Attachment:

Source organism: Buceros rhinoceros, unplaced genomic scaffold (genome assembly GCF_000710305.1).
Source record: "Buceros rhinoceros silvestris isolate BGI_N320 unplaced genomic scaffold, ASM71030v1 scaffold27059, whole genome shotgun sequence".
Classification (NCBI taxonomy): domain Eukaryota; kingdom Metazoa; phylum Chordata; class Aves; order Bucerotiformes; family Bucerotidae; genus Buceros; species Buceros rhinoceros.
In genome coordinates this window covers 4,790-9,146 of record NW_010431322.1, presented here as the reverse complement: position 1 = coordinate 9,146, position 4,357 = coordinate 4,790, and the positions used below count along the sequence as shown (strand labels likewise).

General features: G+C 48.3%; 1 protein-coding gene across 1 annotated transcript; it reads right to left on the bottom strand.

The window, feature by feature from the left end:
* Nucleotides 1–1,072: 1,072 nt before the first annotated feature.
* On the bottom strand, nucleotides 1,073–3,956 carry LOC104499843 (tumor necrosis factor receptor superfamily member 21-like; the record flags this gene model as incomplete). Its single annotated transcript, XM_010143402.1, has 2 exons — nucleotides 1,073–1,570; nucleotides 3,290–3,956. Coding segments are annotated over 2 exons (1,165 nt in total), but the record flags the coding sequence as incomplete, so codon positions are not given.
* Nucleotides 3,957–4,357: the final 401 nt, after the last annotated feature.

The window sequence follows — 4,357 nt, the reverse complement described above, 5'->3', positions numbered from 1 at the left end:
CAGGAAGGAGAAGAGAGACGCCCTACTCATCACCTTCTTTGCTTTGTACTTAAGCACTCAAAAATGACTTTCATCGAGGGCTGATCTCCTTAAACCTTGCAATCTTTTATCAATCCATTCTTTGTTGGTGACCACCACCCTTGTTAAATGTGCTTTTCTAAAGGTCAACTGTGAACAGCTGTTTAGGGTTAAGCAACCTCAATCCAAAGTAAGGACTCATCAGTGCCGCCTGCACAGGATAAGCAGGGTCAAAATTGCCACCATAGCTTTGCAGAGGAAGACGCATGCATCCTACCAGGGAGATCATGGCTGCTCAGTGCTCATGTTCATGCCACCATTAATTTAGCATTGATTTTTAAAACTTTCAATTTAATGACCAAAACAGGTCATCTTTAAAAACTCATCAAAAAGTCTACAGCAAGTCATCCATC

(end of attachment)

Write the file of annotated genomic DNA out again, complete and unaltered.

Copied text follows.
Source organism: Buceros rhinoceros, unplaced genomic scaffold (genome assembly GCF_000710305.1).
Source record: "Buceros rhinoceros silvestris isolate BGI_N320 unplaced genomic scaffold, ASM71030v1 scaffold27059, whole genome shotgun sequence".
Classification (NCBI taxonomy): domain Eukaryota; kingdom Metazoa; phylum Chordata; class Aves; order Bucerotiformes; family Bucerotidae; genus Buceros; species Buceros rhinoceros.
In genome coordinates this window covers 4,790-9,146 of record NW_010431322.1, presented here as the reverse complement: position 1 = coordinate 9,146, position 4,357 = coordinate 4,790, and the positions used below count along the sequence as shown (strand labels likewise).

General features: G+C 48.3%; 1 protein-coding gene across 1 annotated transcript; it reads right to left on the bottom strand.

The window, feature by feature from the left end:
* Nucleotides 1–1,072: 1,072 nt before the first annotated feature.
* On the bottom strand, nucleotides 1,073–3,956 carry LOC104499843 (tumor necrosis factor receptor superfamily member 21-like; the record flags this gene model as incomplete). Its single annotated transcript, XM_010143402.1, has 2 exons — nucleotides 1,073–1,570; nucleotides 3,290–3,956. Coding segments are annotated over 2 exons (1,165 nt in total), but the record flags the coding sequence as incomplete, so codon positions are not given.
* Nucleotides 3,957–4,357: the final 401 nt, after the last annotated feature.

The window sequence follows — 4,357 nt, the reverse complement described above, 5'->3', positions numbered from 1 at the left end:
CAGGAAGGAGAAGAGAGACGCCCTACTCATCACCTTCTTTGCTTTGTACTTAAGCACTCAAAAATGACTTTCATCGAGGGCTGATCTCCTTAAACCTTGCAATCTTTTATCAATCCATTCTTTGTTGGTGACCACCACCCTTGTTAAATGTGCTTTTCTAAAGGTCAACTGTGAACAGCTGTTTAGGGTTAAGCAACCTCAATCCAAAGTAAGGACTCATCAGTGCCGCCTGCACAGGATAAGCAGGGTCAAAATTGCCACCATAGCTTTGCAGAGGAAGACGCATGCATCCTACCAGGGAGATCATGGCTGCTCAGTGCTCATGTTCATGCCACCATTAATTTAGCATTGATTTTTAAAACTTTCAATTTAATGACCAAAACAGGTCATCTTTAAAAACTCATCAAAAAGTCTACAGCAAGTCATCCATC